The Undoing Project: Writer Michael Lewis' tallest order yetby Eloise Gibson
Moneyball author Michael Lewis brings together the triumphs of two of the world’s greatest thinkers and their moving life histories.
A famous experiment found people who spun a wheel of fortune and landed on a higher number subsequently estimated higher when they were asked how many African nations were members of the United Nations. The people knew there was no link between the number on the wheel and the composition of the UN. But their brains produced systematically higher estimates anyway. The effect – known as anchoring – is one of the brain quirks deftly explored by Michael Lewis in his new book, The Undoing Project.
You might know Lewis for his blockbuster books-turned-movies Moneyball, The Big Short and The Blind Side. The Californian writer is a master of finding gripping stories in complex, maths-based topics. But, even for him, this latest project seems like a tall order. Lewis’ protagonists are two Israeli psychologists, Daniel Kahneman and Amos Tversky, whose work on human irrationality changed the way we see ourselves.
Upending economic assumptions
There’s no big-money sport, as in Moneyball, or high-octane trading, as in The Big Short. Lewis pulls it off by weaving the pair’s triumphs with their surprisingly moving life histories. Best of all is his readable distillation of the Israeli duo’s ideas, which managed to upend not only psychology but also many of the assumptions of economics. People who wanted to read Kahneman’s bestselling book Thinking Fast and Slow (named by Barack Obama among his top 10 books) but found the style hard-going might be grateful for this potted version.
There’s plenty of food for thought in here, as well as dozens of reasons to mistrust your own brain. As well as sounding the alarm on anchoring, Kahneman and Tversky showed we tend to draw sweeping conclusions from scant amounts of data. We overestimate the likelihood of events that are recent and vivid to us – that’s why we drive slowly after passing a car accident. We see stories and patterns in random data, leading us to confuse cause with correlation – “my arthritis is worse when it rains”, “of course the war broke out the day the dam broke”.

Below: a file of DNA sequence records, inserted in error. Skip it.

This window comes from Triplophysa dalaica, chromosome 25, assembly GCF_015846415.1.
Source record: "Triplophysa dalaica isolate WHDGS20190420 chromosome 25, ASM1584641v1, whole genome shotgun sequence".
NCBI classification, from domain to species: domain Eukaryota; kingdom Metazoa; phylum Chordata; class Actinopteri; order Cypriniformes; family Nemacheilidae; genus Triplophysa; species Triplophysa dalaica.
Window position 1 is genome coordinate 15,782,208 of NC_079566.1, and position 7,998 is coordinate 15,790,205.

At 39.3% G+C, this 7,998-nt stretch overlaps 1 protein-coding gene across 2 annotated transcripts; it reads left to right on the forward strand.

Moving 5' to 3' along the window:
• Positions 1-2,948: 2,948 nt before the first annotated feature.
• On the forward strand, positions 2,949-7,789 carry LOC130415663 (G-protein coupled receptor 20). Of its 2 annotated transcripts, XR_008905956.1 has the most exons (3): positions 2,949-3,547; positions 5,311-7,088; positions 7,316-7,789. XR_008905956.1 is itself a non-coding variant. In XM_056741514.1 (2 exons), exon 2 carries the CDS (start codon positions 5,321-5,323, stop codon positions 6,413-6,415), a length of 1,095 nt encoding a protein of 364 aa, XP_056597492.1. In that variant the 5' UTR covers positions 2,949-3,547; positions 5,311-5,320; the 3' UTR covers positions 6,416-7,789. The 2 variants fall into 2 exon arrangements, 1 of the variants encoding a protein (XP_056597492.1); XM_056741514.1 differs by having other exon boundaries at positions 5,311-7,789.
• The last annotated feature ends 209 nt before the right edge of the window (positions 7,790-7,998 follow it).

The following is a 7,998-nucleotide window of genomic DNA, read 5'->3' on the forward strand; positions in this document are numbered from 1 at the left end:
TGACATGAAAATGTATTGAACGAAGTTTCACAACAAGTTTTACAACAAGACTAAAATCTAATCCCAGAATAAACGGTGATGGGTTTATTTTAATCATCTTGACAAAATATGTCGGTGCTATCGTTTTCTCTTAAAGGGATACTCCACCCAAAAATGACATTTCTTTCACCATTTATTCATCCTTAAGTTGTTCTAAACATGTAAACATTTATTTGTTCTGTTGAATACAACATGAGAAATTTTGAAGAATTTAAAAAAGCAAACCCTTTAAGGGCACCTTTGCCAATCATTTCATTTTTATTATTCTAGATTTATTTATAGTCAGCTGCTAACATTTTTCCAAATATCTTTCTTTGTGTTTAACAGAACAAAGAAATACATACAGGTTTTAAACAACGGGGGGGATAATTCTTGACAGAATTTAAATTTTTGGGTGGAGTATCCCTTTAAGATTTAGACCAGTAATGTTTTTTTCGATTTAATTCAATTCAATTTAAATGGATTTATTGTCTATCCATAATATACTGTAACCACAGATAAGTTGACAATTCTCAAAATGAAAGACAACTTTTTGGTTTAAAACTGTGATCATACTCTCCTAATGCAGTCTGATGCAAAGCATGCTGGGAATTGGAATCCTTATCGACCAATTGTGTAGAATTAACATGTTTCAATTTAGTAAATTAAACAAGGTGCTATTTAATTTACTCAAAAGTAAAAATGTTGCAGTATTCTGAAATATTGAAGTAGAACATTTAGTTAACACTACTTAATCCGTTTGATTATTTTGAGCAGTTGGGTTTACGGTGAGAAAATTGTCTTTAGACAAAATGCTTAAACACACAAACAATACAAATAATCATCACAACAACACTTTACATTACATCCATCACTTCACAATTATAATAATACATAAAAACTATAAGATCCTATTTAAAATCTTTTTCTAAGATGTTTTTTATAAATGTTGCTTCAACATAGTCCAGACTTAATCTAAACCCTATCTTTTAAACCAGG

At some point in life, we form mental models – almost caricatures of types of people – and use them as rules of thumb to assess everything that comes afterwards. If someone looks like our idea of a good football player, they must be a good football player – never mind the statistics. If a doctor encounters a drunk in the A&E, they might assume that their health problems are caused by alcoholism. Worst, our choices can be flipped 180 degrees simply by phrasing a question in a different way. In short, instead of making decisions based on actual probabilities, we use mental shortcuts. Most of the time we don’t even realise our brains are doing it.
These in-built shortcuts save us oodles of mental energy, which we would otherwise spend calculating every single judgment. Often, they work pretty well. But as Kahneman and Tversky discovered, rules of thumb can put us wrong in scary and also predictable ways. A misstep calculating risk is no big deal if we forfeit the pub quiz. It’s a different matter when we trust our intuition to make what should be reasoned, data-based decisions, such as whether to activate the nuclear codes. As Kahneman put it, rather presciently, in a speech in the early 1970s, it is troubling to consider “an organism equipped with an affective and hormonal system not much different from that of the jungle rat being given the ability to destroy every living thing by pushing a few buttons”. He went on to lament how “crucial decisions are made, today as thousands of years ago, in terms of the intuitive guesses and preferences of a few men in positions of authority”.
The Undoing Project started after Lewis read a review of his 2003 book, Moneyball, the tale of how bigger and better data revolutionised baseball. Reviewers versed in psychological theory pointed out he’d skipped over a major question: why was data beating experienced human talent scouts at picking sporting talent? Many of the answers had been found by Kahneman and Tversky, but Lewis, like most non-academics, had never heard of them. He set out to play catch-up.